Motivated by dashed expectations and goal shortcomings in '07, the Bulldogs bought into Heffner's maximal strength philosophy and hit the weights hard, like a hanging curveball. "[For] the ones who stay in the summer, we look to increase strength, but we also build a tremendous amount of work capacity," Heffner says. "I look to get the most out of the guys."

Learning Leadership
Although they did not lack leadership, many of the '07 squad's starting pitchers and position players were young and inexperienced, showing little assertiveness on the diamond and in the weight room. Heffner says, "Guys who stay in the summer are my leaders in the weight room in the fall, because I've pushed them as hard as they can possibly push themselves. [When the other players return in the fall], I use [the summer guys] to teach and motivate, because they have such an increased fitness level to push the others."

2008 Changeup
After a slow start, Georgia ripped through their schedule to post a 45-25-1 record and capture the regular season SEC championship, a worst-to-first about-face. On their march toward Omaha, the Bulldogs burned the competition to win both the Athens Regional and Athens Super Regional. In the College World Series, they toppled topranked Miami, then swept seventh-ranked Stanford before bowing to Fresno State in the title series.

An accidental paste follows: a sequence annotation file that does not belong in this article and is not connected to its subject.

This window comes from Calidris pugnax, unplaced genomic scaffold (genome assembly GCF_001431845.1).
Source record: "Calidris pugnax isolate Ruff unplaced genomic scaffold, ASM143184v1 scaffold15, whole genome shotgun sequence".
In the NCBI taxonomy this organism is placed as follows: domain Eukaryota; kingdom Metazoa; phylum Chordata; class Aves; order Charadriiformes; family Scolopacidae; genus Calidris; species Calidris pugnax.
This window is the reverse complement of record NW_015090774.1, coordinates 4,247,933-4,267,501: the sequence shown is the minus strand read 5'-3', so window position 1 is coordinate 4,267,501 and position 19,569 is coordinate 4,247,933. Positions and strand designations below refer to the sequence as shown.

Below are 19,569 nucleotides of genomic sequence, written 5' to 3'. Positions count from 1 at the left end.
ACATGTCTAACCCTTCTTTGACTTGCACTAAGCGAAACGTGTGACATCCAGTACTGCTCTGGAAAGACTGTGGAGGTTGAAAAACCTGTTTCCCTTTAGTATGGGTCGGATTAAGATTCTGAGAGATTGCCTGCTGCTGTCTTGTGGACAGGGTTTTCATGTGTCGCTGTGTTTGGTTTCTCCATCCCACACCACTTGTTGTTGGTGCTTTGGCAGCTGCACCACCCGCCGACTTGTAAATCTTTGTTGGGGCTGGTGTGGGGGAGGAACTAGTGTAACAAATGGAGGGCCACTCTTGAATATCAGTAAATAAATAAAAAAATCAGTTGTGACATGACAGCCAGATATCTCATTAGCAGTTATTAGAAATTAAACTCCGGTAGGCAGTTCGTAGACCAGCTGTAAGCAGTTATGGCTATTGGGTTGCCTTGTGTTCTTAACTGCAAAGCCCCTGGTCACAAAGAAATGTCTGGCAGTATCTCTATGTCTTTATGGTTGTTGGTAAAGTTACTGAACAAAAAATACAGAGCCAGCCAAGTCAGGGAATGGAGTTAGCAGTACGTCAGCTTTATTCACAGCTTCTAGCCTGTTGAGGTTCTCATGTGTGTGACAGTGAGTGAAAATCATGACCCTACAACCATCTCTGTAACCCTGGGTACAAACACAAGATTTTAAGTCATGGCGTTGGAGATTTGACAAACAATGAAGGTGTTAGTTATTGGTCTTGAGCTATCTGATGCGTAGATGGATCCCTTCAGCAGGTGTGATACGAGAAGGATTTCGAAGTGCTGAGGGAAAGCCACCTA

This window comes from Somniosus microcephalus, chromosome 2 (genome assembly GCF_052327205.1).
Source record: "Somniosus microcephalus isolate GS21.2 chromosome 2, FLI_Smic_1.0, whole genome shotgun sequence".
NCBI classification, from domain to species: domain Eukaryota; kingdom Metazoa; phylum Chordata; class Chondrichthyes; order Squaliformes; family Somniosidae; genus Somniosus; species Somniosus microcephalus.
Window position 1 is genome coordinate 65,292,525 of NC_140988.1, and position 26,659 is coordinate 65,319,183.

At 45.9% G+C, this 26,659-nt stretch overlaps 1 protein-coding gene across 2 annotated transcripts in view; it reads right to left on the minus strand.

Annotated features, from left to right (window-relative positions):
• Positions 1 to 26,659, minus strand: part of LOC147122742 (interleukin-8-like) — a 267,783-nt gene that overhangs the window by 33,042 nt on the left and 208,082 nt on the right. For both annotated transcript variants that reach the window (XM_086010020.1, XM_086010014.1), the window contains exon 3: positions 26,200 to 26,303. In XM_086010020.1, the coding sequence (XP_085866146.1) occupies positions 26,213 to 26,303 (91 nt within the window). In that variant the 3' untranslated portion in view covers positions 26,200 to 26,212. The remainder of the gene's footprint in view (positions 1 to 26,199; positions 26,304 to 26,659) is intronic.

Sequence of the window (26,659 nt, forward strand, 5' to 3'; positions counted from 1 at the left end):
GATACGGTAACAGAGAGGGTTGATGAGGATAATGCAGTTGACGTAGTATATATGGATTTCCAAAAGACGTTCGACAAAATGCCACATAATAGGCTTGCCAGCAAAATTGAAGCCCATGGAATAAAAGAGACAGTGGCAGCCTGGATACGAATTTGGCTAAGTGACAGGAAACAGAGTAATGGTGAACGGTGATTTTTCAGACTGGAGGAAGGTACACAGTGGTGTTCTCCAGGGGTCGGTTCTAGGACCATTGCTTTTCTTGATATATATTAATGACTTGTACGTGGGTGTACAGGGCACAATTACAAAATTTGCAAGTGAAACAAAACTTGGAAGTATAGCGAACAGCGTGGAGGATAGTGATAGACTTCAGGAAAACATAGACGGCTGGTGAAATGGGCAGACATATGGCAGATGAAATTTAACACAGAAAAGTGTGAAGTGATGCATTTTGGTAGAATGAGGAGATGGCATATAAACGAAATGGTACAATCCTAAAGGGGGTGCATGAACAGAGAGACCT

Ripping the Ball. UGA batters terrorized opposing pitchers with 787 hits—fourth best in the NCAA—and a .309 cumulative batting average. At Foley Field, scoreboard bulbs were replaced weekly as the Bulldogs plated 512 runs, clubbing 96 homers—tenth best in NCAA.

Four was a good individual number for the 'Dawgs, as that many players hit over .320, swatted 11 or more HRs, drove in at least 51 RBI and posted a .400-plus OBP. Oh, and it didn't hurt to have All-American catalyst and White Sox first-rounder Gordon Beckham in the lineup [.411 avg. / 28 HR / 77 RBI / .804 SLG / .519 OBP].

Grab Some Bench. The 'Dawgs told opposing hitters to "sit on it" as they struck out 528 in 634 total innings, while issuing only 251 freebies. More impressive, the staff had four pitchers with five or more wins. Led by fierce fireman and NCAA Stopper of the Year Josh Fields, the bullpen closed out 19 wins.

2007: Bad 'Dawgs
23-33, Last in SEC East
2008: Good 'Dawgs
45-25-1, First in SEC , second in CWS
Team Hitting
.279 Batting average
.309 Batting average
.354 On-base percentage
.391 On-base percentage
.399 Slugging percentage
.481 Slugging percentage
559 Hits
787 Hits
42 Homeruns
96 Homeruns
289 Runs
512 Runs
5.2 Runs per game
7.2 Runs Per Game
Team Pitching
23 Wins
45 Wins
9 Saves
19 Saves
372 K / 507 innings
528 K / 634 innings
223 BB / 507 innings
251 BB / 634 innings

Strength-Building Warm-Up: Med Ball Circuit with Weighted Chin-Ups